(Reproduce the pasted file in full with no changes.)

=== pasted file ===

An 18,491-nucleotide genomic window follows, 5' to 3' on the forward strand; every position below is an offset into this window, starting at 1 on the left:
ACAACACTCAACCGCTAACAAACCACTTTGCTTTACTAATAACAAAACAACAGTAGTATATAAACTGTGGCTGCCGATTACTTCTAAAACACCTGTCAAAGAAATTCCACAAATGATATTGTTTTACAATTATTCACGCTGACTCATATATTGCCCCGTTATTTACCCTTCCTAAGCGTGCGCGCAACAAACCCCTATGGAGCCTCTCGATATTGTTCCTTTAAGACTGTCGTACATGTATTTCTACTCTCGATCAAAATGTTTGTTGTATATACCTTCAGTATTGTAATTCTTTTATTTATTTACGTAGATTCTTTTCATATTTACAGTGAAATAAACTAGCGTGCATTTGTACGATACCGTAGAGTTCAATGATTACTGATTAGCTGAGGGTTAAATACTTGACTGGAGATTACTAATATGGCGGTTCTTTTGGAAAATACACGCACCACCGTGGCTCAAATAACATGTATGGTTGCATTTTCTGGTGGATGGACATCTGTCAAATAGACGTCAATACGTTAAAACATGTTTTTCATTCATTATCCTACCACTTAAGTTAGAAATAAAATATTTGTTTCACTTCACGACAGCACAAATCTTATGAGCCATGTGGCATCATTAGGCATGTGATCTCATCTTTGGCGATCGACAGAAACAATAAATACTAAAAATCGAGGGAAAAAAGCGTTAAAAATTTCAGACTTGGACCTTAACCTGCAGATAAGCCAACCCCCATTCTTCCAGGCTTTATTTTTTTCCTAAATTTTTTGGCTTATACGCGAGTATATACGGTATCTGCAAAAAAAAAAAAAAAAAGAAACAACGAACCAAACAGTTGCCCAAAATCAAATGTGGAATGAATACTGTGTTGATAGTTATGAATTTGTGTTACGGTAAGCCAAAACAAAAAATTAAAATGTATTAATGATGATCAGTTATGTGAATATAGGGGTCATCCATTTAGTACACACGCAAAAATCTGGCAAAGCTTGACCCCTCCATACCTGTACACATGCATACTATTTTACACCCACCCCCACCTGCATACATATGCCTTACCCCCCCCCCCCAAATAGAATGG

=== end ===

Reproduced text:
An 18,491-nucleotide genomic window follows, 5' to 3' on the forward strand; every position below is an offset into this window, starting at 1 on the left:
ACAACACTCAACCGCTAACAAACCACTTTGCTTTACTAATAACAAAACAACAGTAGTATATAAACTGTGGCTGCCGATTACTTCTAAAACACCTGTCAAAGAAATTCCACAAATGATATTGTTTTACAATTATTCACGCTGACTCATATATTGCCCCGTTATTTACCCTTCCTAAGCGTGCGCGCAACAAACCCCTATGGAGCCTCTCGATATTGTTCCTTTAAGACTGTCGTACATGTATTTCTACTCTCGATCAAAATGTTTGTTGTATATACCTTCAGTATTGTAATTCTTTTATTTATTTACGTAGATTCTTTTCATATTTACAGTGAAATAAACTAGCGTGCATTTGTACGATACCGTAGAGTTCAATGATTACTGATTAGCTGAGGGTTAAATACTTGACTGGAGATTACTAATATGGCGGTTCTTTTGGAAAATACACGCACCACCGTGGCTCAAATAACATGTATGGTTGCATTTTCTGGTGGATGGACATCTGTCAAATAGACGTCAATACGTTAAAACATGTTTTTCATTCATTATCCTACCACTTAAGTTAGAAATAAAATATTTGTTTCACTTCACGACAGCACAAATCTTATGAGCCATGTGGCATCATTAGGCATGTGATCTCATCTTTGGCGATCGACAGAAACAATAAATACTAAAAATCGAGGGAAAAAAGCGTTAAAAATTTCAGACTTGGACCTTAACCTGCAGATAAGCCAACCCCCATTCTTCCAGGCTTTATTTTTTTCCTAAATTTTTTGGCTTATACGCGAGTATATACGGTATCTGCAAAAAAAAAAAAAAAAAGAAACAACGAACCAAACAGTTGCCCAAAATCAAATGTGGAATGAATACTGTGTTGATAGTTATGAATTTGTGTTACGGTAAGCCAAAACAAAAAATTAAAATGTATTAATGATGATCAGTTATGTGAATATAGGGGTCATCCATTTAGTACACACGCAAAAATCTGGCAAAGCTTGACCCCTCCATACCTGTACACATGCATACTATTTTACACCCACCCCCACCTGCATACATATGCCTTACCCCCCCCCCCCAAATAGAATGG